On May 6, 2008, the first EH&S day was held at the Massachusetts State House. The Greater Boston Chapter of the American Society of Safety Engineers gathered representatives from various EH&S organizations, state and federal government to observe North American Occupational Safety and Health (NAOSH) Week in the State of Massachusetts. Display booths from the various organizations were erected in the Grand Staircase of the Massachusetts State House to inform the general public about the organizations and about the ongoing effort to promote Environmental Health and Safety in the workplace.
The Massachusetts State Senate and House of Representatives passed a Resolution recognizing ASSE and NAOSH week that was presented by Congresswoman Christine E. Canavan to Joe Fulliero, VP of Government affairs for ASSE Greater Boston Chapter. Also, a State Gubernatorial Proclamation was signed by Governor Deval Patrick proclaiming the week as Massachusetts Occupational Safety and Health Week. The Proclamation was presented on behalf of the Governor by the Massachusetts Secretary of Labor, Suzanne Bump, to Remi Fleuette, President of ASSE Greater Boston Chapter. The American Society of Safety Engineers Greater Boston Chapter would like to thank Senator Bryan Joyce and his office for their help and continued support in facilitating the MA/NAOSH event and pushing the Resolution through both of the Houses for endorsements.
SRES 547 ATS
S. RES. 547
Designating the week of May 4 through May 10, 2008, as "North American Occupational Safety and Health Week" and May 7, 2008, as "Occupational Safety and Health Professionals Day".
Mr. DURBIN (for himself, Mr. ISAKSON, Mr. KENNEDY, and Mr. OBAMA) submitted the following resolution; which was considered and agreed to
Designating the week of May 4 through May 10, 2008, as "North American Occupational Safety and Health Week" and May 7, 2008, as "Occupational Safety and Health Professionals Day".
Whereas every year more than 5,700 people die from job-related injuries and 4,400,000 more incur occupational injuries and illnesses in the United States;
Whereas transportation crashes continue to be the number 1 cause of on-the-job deaths, and overall, in 2005, there were 6,159,000 transportation accidents resulting in 43,433 deaths, 2,700,000 injuries, and an estimated $230,600,000,000 in tangible costs;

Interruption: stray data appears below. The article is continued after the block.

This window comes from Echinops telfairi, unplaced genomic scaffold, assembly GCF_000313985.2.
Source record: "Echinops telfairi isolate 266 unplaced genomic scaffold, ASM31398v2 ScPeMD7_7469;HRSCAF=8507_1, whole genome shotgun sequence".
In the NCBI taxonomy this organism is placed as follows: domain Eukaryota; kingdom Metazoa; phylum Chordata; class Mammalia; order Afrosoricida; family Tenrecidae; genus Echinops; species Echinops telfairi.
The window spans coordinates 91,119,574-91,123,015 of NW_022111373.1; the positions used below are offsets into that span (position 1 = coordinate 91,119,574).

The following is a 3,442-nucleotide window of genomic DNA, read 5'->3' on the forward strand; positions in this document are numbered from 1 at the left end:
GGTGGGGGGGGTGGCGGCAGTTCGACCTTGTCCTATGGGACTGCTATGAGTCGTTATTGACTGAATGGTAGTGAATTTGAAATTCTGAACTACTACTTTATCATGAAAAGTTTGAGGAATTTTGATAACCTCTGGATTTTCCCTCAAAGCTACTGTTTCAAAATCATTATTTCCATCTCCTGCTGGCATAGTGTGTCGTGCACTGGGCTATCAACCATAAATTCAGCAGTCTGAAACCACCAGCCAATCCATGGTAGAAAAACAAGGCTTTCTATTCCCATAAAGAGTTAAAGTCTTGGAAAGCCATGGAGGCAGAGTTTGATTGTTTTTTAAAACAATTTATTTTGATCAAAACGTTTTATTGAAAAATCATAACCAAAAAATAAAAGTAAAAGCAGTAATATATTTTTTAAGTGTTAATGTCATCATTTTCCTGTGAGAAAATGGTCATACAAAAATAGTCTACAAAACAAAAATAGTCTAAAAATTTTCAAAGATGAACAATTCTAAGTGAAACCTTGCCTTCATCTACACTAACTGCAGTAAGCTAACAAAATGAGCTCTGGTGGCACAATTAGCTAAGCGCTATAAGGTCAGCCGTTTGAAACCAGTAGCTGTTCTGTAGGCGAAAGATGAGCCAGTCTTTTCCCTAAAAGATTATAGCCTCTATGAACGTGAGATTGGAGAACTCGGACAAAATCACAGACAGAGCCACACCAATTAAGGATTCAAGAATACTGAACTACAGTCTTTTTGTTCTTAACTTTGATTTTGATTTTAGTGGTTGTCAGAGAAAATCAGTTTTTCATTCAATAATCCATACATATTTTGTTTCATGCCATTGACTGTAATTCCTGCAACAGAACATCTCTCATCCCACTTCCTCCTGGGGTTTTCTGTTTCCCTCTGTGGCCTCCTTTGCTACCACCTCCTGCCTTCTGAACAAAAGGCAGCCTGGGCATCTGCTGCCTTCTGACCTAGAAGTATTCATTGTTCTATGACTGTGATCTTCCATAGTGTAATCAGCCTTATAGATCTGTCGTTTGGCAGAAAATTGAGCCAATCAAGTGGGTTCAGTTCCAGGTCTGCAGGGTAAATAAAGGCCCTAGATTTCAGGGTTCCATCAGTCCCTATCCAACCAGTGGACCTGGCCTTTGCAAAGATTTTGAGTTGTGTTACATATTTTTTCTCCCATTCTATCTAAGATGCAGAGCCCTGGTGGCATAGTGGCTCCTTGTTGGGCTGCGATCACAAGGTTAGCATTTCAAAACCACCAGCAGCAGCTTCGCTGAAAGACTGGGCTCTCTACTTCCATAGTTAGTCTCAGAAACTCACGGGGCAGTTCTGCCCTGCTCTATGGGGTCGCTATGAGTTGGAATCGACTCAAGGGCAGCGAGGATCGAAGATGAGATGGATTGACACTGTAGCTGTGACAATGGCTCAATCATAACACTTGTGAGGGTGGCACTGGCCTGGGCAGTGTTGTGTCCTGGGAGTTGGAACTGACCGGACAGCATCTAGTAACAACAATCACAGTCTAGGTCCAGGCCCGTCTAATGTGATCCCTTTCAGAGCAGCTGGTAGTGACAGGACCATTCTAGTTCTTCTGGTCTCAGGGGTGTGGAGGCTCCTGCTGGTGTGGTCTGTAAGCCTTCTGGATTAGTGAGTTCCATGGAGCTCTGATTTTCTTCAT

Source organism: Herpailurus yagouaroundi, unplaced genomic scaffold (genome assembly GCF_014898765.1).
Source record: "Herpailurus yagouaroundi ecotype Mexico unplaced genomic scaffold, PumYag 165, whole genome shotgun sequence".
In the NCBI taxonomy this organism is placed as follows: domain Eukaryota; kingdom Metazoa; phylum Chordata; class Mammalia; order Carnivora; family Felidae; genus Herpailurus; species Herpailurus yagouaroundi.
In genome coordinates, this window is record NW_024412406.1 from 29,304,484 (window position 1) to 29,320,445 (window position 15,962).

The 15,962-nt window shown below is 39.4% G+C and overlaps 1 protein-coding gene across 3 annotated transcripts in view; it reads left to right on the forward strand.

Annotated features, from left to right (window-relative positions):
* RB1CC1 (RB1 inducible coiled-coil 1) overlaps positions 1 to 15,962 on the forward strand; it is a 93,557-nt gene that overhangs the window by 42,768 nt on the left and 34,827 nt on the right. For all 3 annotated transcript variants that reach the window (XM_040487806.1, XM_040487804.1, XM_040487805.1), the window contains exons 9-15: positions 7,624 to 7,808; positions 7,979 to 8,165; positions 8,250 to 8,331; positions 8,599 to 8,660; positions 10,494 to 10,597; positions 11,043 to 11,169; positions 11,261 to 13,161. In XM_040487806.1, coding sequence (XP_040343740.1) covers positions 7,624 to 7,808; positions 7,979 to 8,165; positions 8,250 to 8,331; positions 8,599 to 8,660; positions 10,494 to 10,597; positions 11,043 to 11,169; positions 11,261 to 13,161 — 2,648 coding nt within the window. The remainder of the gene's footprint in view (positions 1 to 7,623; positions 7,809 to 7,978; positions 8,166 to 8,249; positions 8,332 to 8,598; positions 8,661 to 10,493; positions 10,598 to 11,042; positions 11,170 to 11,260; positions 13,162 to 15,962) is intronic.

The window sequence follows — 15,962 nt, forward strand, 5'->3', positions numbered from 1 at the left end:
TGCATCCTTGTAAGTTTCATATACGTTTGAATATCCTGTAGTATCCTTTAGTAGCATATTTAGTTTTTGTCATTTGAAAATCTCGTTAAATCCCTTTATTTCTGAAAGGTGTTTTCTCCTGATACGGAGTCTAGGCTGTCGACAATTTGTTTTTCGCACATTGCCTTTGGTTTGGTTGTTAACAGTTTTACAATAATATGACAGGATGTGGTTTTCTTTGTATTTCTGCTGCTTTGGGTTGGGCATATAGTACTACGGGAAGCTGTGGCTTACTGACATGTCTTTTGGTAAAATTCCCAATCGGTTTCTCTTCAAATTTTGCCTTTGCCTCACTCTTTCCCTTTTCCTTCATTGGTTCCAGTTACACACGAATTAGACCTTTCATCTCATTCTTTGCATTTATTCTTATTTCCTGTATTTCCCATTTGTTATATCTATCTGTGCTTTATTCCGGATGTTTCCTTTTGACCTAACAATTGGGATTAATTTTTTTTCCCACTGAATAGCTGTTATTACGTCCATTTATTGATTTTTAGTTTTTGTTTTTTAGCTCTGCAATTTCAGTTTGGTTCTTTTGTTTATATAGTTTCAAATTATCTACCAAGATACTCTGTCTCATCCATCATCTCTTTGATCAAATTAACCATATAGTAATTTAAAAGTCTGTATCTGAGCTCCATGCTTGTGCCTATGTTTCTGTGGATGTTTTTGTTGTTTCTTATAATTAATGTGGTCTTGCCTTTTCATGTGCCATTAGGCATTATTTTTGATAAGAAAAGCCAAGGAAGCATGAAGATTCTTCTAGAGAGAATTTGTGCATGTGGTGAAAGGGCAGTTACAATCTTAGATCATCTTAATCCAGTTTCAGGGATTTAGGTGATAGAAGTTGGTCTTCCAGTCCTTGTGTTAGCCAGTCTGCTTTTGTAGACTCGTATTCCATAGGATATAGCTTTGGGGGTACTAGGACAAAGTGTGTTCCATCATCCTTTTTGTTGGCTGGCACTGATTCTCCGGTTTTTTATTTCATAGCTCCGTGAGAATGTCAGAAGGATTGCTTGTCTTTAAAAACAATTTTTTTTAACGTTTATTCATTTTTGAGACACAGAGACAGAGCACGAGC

Whereas businesses spend $170,000,000,000 a year on costs associated with occupational injuries and illnesses;
Whereas it is imperative that employers, employees, and the general public are aware of the importance of preventing illness and injury in the workplace--wherever that workplace may be, such as on the road, in the air, the classroom, the store, the plant, or the office;
Whereas each year the families, friends, and co-workers of victims of on-the-job accidents suffer intangible losses and grief, especially when proper safety measures could have prevented worker injury or death;
Whereas everyday millions of people go to and return home from work safely due, in part, to the efforts of occupational safety , health , and environmental practitioners who work day in and day out identifying hazards and implementing safety and health advances across industries and workplaces, aimed at eliminating workplace fatalities, injuries, and illnesses;
Whereas our society has long recognized that a safe and healthy workplace positively impacts employee morale, health , and productivity;
Whereas the purpose of the North American Occupational Safety and Health Week (NAOSH) is to raise awareness among employees, employers, and the general public of the benefits of investing in occupational safety and health ;
Whereas the more than 32,000 members of the American Society of Safety Engineers, along with the more than 150,000 combined members of the American Association of Occupational Health Nurses, the American Heart Association, and the National Association of Homebuilders, will be mobilizing to encourage safe practices, and increase the quality of life for employees and employers;
Whereas the theme of NAOSH Week 2008 is "safety is good business", highlighting that businesses operate more efficiently and are more respected when they use effective safety and health management systems; and
Whereas, on May 7, 2008, occupational safety and health professionals will be recognized during the 3rd annual Occupational Safety and Health Professionals Day for the work they do to keep people safe at work: Now, therefore, be it
Resolved, That the Senate--
designates the week of May 4 through 10, 2008, as "North American Occupational Safety and Health Week" ;
designates May 7, 2008, as "Occupational Safety and Health Professionals Day";
commends occupational safety , health , and environmental practitioners for their ongoing commitment to protecting people, property, and the environment;
commends those businesses that encourage a strong safety culture and incorporate occupational safety and health into their business strategies;
encourages all industries, organizations, community leaders, employers, and employees to join with the American Society of Safety Engineers to support activities aimed at increasing awareness of the importance of preventing illness, injury, and death in the workplace, during the week of May 4 through May 10, 2008, and throughout the year; and
urges all people of the United States to continue to act responsibly and to be safe at work so that the millions of people who go to work return home safely every day to their families and friends.
To: All 2008 NAOSH Poster Contest Entrants, Their Families & Sponsors
You are invited to a "Welcome Brunch" sponsored by the members and companies from ASSE Region III - Arkansas, Oklahoma & Texas. We'll be meeting in Gorilla Grove at the National Zoo on Sunday morning at 10 am. Comfortable dress - we'll be outside under a tent enjoying the sites and sounds of the zoo. Follow the signs when you get to the Zoo to find Gorilla Grove. Discount parking coupons are available.